“I consider myself a Van Morrison fan and I had never heard about it so the next week in my City Week column I said, ‘They did this beautiful Van Morrison song. It’s called Friday’s Child, does anybody know what record I can get it on or where I can find it?’
“This was before the days of the wide world web so the next week in the office a package arrives and I open it up and it’s a record. The A side is Gloria and the B side is Friday’s Child and there is a beautiful letter and the letter turned out to be from Van’s mum and it was a letter only a mum could write and she was saying, ‘Thank you so much for keeping Van’s name in the paper’.
“And then those years later Van recognised the name and said, ‘Look, I’d like to do it with him’.
“Fast forward another few months and I’m sitting in my office one day and the receptionist buzzes through and says, ‘Paul, there’s a man out here claiming that he’s Van Morrison’.
“I realised it was Van come in early to do a rehearsal.
“Van being Van he’s so hands on he decided to pop in and see the person who was promoting the dates.
“And so I walked out into the reception area.
“This man Van Morrison, who had been in all my thoughts and all my great moments of listening to music for ages, sticks out his hand and says, ‘Hi, I’m Van Morrison’.
“And I physically could not get my mouth to utter a single word. I just couldn’t get a word out, I was totally dumb struck.
“I think that’s the only time I’ve been tongue tied.”
Paul would also play a part in launching an act who are now bona fide legends of Ulster music and the punk scene: The Undertones.
“I think we had pretty much signed all the punks before the rest of the London agents knew there was a punk thing happening.
“But with The Undertones I remember a friend of mine sent me this EP Teenage Kicks and I put it on.
“I couldn’t stop playing it and part of it was in disbelief because this band- this five kids really as they were then, as we all were then- were from 30 miles away from where I grew up and here they were making this world beating music: Just unbelievable, really so powerful, so energetic, so vibrant.
“To me the punk movement really was the same as the movement that started when you had the Stones, the Beatles, the Small Faces, The Who and The Kinks, that energy and new vibe they brought to an old world, old man’s music business.
“The punks did the same thing.
“They had energy, so much vitality, and they had also a very healthy disrespect for the music business mainly because the old promoters and old venues wouldn’t put them on because they were punks.
“I kind of decided to chase them and I met up with them in Belfast.
“They all came down to meet me and we had a chat, and I was thinking to myself, ‘I’m lucky enough to represent Van Morrison, I must have a good chance of getting to work with the Undertones, and I seem to be getting along well with them’, and whatever.
“One of them said, ‘Of course, we were always going to go with you because you’re the agent for the Buzzcocks’.
“That was the way it worked then.”
It was a chance encounter that would see Paul work with Tom Waits but his reputation had gone before him.
“I had been a major, major fan of Tom Waits over the years.
“I had been trying to make a connection, I couldn’t make a connection and then one day I was in a record shop in LA, the first thing I noticed was all these big posters up One from the Heart, the duets album with Crystal Gale.
“I searched and I couldn’t find it so I went up to the girl behind the desk and she said, ‘We’re sold out. In fact we just sold the last copy a few minutes ago’.
“And then she leaned over and said, ‘And you’ll never guess who I sold it to, I sold it to Tom Waits. But don’t look now because he’s right behind you and that’s his wife Kathleen with him’.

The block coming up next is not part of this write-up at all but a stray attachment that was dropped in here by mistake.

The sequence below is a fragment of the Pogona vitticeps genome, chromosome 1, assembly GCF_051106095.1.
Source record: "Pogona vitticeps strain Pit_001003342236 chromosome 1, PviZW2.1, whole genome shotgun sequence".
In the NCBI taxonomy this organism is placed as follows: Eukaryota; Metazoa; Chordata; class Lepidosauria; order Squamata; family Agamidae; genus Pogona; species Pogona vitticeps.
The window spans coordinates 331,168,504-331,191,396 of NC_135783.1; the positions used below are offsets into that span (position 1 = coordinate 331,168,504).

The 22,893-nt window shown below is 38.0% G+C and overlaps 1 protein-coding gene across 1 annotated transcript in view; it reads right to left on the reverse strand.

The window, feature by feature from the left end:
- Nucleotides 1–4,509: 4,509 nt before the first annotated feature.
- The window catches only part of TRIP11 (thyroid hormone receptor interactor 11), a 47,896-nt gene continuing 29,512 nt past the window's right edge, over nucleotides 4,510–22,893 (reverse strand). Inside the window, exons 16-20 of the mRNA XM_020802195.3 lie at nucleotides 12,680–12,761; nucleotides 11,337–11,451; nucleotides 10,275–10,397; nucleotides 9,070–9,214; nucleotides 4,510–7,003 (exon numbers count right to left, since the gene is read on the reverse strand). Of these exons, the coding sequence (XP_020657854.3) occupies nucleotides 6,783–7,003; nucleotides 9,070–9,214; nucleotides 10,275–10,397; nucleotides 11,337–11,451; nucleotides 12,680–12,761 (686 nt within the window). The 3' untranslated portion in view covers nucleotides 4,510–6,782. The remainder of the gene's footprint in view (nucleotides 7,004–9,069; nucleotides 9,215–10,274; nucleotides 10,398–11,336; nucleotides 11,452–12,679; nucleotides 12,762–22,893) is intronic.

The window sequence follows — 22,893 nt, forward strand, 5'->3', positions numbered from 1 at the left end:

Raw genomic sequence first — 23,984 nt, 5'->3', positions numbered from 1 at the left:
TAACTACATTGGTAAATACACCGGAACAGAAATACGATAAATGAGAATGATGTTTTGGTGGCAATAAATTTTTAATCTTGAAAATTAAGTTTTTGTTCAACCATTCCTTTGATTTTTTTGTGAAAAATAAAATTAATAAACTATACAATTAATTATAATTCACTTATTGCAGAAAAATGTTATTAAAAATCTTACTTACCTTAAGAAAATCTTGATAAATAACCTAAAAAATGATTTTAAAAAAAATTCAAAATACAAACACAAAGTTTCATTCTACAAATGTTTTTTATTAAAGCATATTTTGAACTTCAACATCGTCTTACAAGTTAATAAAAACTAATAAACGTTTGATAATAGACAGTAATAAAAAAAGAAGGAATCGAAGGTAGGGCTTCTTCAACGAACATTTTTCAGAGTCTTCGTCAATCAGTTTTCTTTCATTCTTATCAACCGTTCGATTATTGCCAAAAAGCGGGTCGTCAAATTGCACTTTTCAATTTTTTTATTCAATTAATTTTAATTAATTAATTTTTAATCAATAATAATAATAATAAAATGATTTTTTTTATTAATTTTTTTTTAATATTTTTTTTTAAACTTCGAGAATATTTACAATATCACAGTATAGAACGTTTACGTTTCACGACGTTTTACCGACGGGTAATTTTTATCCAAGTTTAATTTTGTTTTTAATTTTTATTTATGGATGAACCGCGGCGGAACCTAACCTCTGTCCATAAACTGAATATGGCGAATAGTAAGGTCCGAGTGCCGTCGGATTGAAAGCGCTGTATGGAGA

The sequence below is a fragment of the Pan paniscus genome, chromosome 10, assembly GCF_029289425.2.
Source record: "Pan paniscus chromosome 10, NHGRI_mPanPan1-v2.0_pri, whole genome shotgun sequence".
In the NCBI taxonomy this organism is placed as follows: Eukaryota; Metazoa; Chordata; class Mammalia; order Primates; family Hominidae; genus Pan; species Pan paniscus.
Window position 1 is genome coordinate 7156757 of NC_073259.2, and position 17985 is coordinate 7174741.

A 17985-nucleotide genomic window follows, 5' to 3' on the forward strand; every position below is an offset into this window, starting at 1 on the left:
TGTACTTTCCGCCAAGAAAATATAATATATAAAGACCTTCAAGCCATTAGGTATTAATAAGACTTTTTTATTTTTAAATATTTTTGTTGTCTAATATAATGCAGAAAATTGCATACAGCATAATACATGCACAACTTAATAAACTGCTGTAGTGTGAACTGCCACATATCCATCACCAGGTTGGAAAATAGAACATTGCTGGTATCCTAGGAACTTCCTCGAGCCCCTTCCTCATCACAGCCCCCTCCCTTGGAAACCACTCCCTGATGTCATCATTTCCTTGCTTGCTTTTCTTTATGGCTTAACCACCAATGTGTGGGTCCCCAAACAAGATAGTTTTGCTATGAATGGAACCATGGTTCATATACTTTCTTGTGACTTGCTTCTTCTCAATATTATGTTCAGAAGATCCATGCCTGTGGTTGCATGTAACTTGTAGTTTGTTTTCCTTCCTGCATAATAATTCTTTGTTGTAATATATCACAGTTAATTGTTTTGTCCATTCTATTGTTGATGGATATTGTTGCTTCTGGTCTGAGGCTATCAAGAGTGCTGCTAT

“And I went over and introduced myself and lucky enough they had heard of me and we went out to a café for a cup of tea and several cups of tea and a few hours later I became their agent and have remained so ever since.”
It was at Vince Power’s the Mean Fiddler in Harlesden that Paul discovered Tanita Tikaram.
“Vince had some phenomenal artists in there and that was because he always looked after them.
“Vince came along and he would give people food, he would give them some liquid refreshments and he would chat to them and make them feel welcome.
“He would be Vince and everybody loved him for it.”
From Derry himself, Paul would have to work around the troubles.
What impact did that political situation have?
“It was very difficult in that people just didn’t want to go to the north.
“When international acts would hear of the troubles in Belfast they just wouldn’t want to go to Ireland.
“I would talk to The Clash, the Buzzcocks, they would kind of say, ‘Okay, will you come over with us? If you come over with us, we’ll definitely go’.
“That’s how we got the Stranglers over. I travelled around Ireland in the back of their transit and found out they weren’t ‘punks’ as a bad word.
“They were very intelligent people, loved their music, had a great sense of humour.
“There were certain acts like Rory (Gallagher) who continued to play right through the troubles, he religiously played Ireland every year and would always turn up no matter how good or bad the situation was.
“He would always be there.
“There were a couple of acts like that.
“Music is the middle ground, music is where everybody can meet.
“In those days if you went to Belfast for a concert, the buzz of people being in a room together was off the scale, so when a band walked onstage, they would have this wave of love and anticipation hit them.
“Normally, no matter who you are, maybe by the third or fourth song, you feel you’ve got a bit of momentum going.
“The second that they started to play, every single member of the audience would just be there with bells on.
“The artists would feel they were walking on water, so the people who would go to shows would be desperate to go back again and the people who didn’t go over to do shows started to hear about this so bit by bit we built the circuit up.”
What have been particular highlights for you Paul? “When I saw Rory Gallagher on many a night or Taste on many a night- When I was there to experience it, that was the best night of my life.
“The feeling that I had when I went to see the Carpenters in the Palladium, that was the best night I had in my life.
“When I went to see Van Morrison do his comeback shows, before I ever got to meet him, at that time that was the best night of my life.
“Ray Davies, the Kinks, Hothouse Flowers, the Waterboys, Christy Moore- Seeing Christy Moore perform live to this day is still such a special occasion, it’s still such a special thing and that doesn’t matter if it’s a 2,000 capacity beautiful concert hall with plush seats or it’s the Barrowland in Glasgow with 2,7000 standing up for a good night.
“There’s few people I know who have got that sort of command on both sides of the scale.”
Adventures in Wonderland is published by Hot Press Books and out this Friday.
Paul Charles launches it this Friday 19 May at The Irish Cultural Centre in Hammersmith.